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Chapter 19

  • They let me call Gran on my second day here. Of course, Linda had alread_alled her and briefed her on my supposed mental breakdown. I had no doub_hat she’d managed to fake hysterical anxiety well enough to convince Gra_hat I’d lost it completely; Gran was already four-fifths certain that I wa_uts.
  • “Hi, Gran,” I said.
  • “Arthur! My God, how are you?”
  • “I’m fine, Gran. It’s a big mistake is all.”
  • “A mistake? Your lady friend called me and told me what you’d done in London.
  • Arthur, you need help.”
  • “What did Linda say?”
  • “She said that you threatened to kill a coworker. She said you threatened t_ill her. That you had a knife. Oh, Arthur, I’m so worried—”
  • “It’s not true, Gran. She’s lying to you.”
  • “She told me you’d say that.”
  • “Of course she did. She and Fede—a guy I worked with in London—they’re tryin_o get rid of me. They had me locked up. I had a business deal with Fede, w_ere selling one of my ideas to a company in New Jersey. Linda talked him int_elling to some people she knows in LA instead, and they conspired to cut m_ut of the deal. When I caught them at it, they got me sent away. Let m_uess, she told you I was going to say this, too, right?”
  • “Arthur, I know—”
  • “You know that I’m a good guy. You raised me. I’m not nuts, OK? They jus_anted to get me out of the way while they did their deal. A week or two an_’ll be out again, but it will be too late. Do you believe that you know m_etter than some girl I met a month ago?”
  • “Of course I do, Arthur. But why would the hospital take you away if—”
  • “If I wasn’t crazy? I’m in here for observation—they want to find out if I’_razy. If they’re not sure, then you can’t be sure, right?”
  • “All right. Oh, I’ve been sick with worry.”
  • “I’m sorry, Gran. I need to get through this week and I’ll be free and clea_nd I’ll come back to Toronto.”
  • “I’m going to come down there to see you. Linda told me visitors weren’_llowed, is that true?”
  • “No, it’s not true.” I thought about Gran seeing me in the ward amidst th_ukers and the screamers and the droolers and the fondlers and flinched awa_rom the phone. “But if you’re going to come down, come for the hearing at th_nd of the week. There’s nothing you can do here now.”
  • “Even if I can’t help, I just want to come and see you. It was so nice whe_ou were here.”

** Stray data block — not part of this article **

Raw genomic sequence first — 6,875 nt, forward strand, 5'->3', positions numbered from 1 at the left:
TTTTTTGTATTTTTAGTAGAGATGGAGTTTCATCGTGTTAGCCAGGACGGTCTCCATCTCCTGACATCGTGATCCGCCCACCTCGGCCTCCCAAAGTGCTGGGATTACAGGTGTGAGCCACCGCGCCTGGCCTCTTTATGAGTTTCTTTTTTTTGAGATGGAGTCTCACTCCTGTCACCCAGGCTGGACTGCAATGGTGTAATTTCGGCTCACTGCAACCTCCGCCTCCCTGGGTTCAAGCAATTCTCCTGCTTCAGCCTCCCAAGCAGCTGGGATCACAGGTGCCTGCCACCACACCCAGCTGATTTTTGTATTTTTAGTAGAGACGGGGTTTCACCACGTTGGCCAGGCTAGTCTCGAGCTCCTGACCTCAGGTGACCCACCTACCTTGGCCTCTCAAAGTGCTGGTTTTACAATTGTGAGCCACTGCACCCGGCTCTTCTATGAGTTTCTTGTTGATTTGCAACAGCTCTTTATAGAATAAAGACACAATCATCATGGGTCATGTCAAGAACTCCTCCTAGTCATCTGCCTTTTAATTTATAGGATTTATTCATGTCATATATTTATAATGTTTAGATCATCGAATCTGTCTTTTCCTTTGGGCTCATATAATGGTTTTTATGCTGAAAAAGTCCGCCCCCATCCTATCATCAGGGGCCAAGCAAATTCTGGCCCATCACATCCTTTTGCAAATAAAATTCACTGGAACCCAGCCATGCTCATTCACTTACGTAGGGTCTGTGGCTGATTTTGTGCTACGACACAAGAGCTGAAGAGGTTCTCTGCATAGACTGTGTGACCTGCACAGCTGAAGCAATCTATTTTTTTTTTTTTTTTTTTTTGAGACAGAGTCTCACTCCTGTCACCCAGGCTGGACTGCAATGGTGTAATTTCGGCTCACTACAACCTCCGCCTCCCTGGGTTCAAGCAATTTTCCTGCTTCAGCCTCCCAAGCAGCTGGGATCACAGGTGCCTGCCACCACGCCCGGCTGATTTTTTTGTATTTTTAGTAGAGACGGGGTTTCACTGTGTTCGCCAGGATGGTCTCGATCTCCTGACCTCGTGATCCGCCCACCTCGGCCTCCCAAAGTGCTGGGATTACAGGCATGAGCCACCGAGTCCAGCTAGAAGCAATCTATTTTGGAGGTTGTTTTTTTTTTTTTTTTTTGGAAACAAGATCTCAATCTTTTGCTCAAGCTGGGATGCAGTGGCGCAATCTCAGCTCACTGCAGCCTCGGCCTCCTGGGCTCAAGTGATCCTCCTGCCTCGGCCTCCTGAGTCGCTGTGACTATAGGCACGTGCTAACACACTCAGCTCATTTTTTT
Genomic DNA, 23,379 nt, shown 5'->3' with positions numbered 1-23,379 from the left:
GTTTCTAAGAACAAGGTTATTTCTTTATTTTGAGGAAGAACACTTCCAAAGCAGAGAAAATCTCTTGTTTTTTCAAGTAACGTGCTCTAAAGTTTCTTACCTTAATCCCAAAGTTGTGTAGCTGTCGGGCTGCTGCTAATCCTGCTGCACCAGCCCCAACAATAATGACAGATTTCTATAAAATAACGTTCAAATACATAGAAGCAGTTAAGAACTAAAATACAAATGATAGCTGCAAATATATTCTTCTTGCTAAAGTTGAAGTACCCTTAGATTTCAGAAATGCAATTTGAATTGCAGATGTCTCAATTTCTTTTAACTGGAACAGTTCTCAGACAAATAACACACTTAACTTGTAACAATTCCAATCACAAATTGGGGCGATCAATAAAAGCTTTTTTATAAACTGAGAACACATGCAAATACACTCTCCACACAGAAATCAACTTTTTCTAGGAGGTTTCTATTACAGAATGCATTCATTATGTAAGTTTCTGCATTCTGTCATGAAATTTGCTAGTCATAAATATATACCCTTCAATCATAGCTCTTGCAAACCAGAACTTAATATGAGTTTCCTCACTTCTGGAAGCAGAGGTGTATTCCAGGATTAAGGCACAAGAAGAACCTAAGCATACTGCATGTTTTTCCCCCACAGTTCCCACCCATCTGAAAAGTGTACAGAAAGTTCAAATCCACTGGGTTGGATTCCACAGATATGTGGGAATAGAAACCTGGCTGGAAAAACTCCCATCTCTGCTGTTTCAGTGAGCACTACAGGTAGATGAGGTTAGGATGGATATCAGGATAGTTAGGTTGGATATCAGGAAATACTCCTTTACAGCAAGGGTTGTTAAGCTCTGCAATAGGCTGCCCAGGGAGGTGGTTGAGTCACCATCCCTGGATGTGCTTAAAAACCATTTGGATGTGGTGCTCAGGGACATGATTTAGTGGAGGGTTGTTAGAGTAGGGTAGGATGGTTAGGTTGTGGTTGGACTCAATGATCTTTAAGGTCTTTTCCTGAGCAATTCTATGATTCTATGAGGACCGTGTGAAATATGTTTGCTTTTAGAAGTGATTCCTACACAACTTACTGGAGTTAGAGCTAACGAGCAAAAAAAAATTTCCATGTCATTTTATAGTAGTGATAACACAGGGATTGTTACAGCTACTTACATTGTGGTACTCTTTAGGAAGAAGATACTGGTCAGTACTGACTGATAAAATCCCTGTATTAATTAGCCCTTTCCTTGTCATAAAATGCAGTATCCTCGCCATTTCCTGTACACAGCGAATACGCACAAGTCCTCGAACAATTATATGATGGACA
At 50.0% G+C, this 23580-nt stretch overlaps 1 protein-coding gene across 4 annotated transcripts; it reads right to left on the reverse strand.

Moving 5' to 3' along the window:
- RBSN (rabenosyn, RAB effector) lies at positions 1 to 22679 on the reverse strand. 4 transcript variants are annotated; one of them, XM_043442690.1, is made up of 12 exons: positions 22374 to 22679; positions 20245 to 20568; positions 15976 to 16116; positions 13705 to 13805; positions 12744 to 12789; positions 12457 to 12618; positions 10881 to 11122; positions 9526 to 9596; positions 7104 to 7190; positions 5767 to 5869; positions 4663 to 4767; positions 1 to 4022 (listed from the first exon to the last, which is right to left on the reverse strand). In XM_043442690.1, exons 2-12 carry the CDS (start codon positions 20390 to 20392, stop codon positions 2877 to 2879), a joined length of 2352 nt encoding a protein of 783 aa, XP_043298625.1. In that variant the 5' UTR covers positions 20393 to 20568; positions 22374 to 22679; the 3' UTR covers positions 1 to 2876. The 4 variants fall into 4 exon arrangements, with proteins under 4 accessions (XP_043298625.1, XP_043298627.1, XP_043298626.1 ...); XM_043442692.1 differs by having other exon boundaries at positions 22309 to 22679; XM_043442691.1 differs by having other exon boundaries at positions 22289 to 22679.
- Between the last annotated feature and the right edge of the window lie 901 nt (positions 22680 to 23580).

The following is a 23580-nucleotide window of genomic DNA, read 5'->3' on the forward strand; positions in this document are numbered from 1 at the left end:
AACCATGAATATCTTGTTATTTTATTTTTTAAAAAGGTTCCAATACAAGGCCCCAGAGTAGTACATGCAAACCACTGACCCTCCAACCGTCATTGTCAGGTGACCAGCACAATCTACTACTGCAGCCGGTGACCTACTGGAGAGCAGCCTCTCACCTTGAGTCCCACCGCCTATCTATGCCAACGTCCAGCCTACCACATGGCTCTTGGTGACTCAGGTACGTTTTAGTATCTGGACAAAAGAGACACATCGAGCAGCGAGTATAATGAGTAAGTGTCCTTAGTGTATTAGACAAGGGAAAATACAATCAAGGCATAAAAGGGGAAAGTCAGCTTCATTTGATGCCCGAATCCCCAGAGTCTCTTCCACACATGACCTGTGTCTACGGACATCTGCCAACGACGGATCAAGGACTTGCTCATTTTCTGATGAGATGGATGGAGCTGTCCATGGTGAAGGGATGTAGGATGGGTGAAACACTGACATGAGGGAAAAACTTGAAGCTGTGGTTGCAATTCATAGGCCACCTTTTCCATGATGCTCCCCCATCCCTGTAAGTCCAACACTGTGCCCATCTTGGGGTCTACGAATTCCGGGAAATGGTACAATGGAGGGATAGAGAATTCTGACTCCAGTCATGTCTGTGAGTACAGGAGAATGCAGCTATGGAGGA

• “I know, I know. I’ll be coming back soon, don’t worry.”
  • If only Gran could see me now, on the infirmary examination table, in four- point restraint. Good thing she can’t.
  • A doctor looms over me. “How are you feeling, Art?”
  • “I’ve had better days,” I say, with what I hope is stark sanity and humor.
  • Aren’t crazy people incapable of humor? “I went for a walk and the door swun_hut behind me.”
  • “Well, they’ll do that,” the doctor says. “My name is Szandor,” he says, an_hakes my hand in its restraint.
  • “A pleasure to meet you,” I say. “You’re a doctor doctor, aren’t you?”
  • “An MD? Yup. There’re a couple of us around the place.”
  • “But you’re not a shrink of any description?”
  • “Nope. How’d you guess?”
  • “Bedside manner. You didn’t patronize me.”
  • Dr. Szandor tries to suppress a grin, then gives up. “We all do our bit,” h_ays. “How’d you get up on the roof without setting off your room alarm, anyway?”
  • “If I tell you how I did it, I won’t be able to repeat the trick,” I sa_okingly. He’s swabbing down my shins now with something that stings and cool_t the same time. From time to time, he takes tweezers in hand and pluck_oose some gravel or grit and plinks it into a steel tray on a rolling tabl_y his side. He’s so gentle, I hardly feel it.
  • “What, you never heard of doctor-patient confidentiality?”
  • “Is that thing still around?”
  • “Oh sure! We had a mandatory workshop on it yesterday afternoon. Those ar_lways a lot of fun.”
  • “So, you’re saying that you’ve got professional expertise in the keeping o_ecrets, huh? I suppose I could spill it for you, then.” And I do, explainin_y little hack for tricking the door into thinking that I’d left and returne_o the room.
  • “Huh—now that you explain it, it’s pretty obvious.”
  • “That’s my job—figuring out the obvious way of doing something.”
  • And we fall to talking about my job with V/DT, and the discussion branche_nto the theory and practice of UE, only slowing a little when he picks th_rud out of the scrape down my jaw and tugs through a couple of quic_titches. It occurs to me that he’s just keeping me distracted, using a highl_volved skill for placating psychopaths through small talk so that they don’_hrash while he’s knitting their bodies back together.
  • I decide that I don’t care. I get to natter on about a subject that I’m nearl_utistically fixated on, and I do it in a context where I know that I’m san_nd smart and charming and occasionally mind-blowing.
  • “… and the whole thing pays for itself through EZPass, where we collect th_ayments for the music downloaded while you’re on the road.” As I finish m_piel, I realize I’ve been keeping him distracted, standing there with th_weezers in one hand and a swab in the other.
  • “Wow!” he said. “So, when’s this all going to happen?”
  • “You’d use it, huh?”
  • “Hell, yeah! I’ve got a good twenty, thirty thousand on my car right now!
  • You’re saying I could plunder anyone else’s stereo at will, for free, and kee_t, while I’m stuck in traffic, and because I’m a—what’d you call it, a super- peer?—a super-peer, it’s all free and legal? Damn!”
  • “Well, it may be a while before you see it on the East Coast. It’ll probabl_oll out in LA first, then San Francisco, Seattle… ”
  • “What? Why?”
  • “It’s a long story,” I say. “And it ends with me on the roof of a goddamne_uthouse on Route 128 doing a one-man tribute to the Three Stooges.”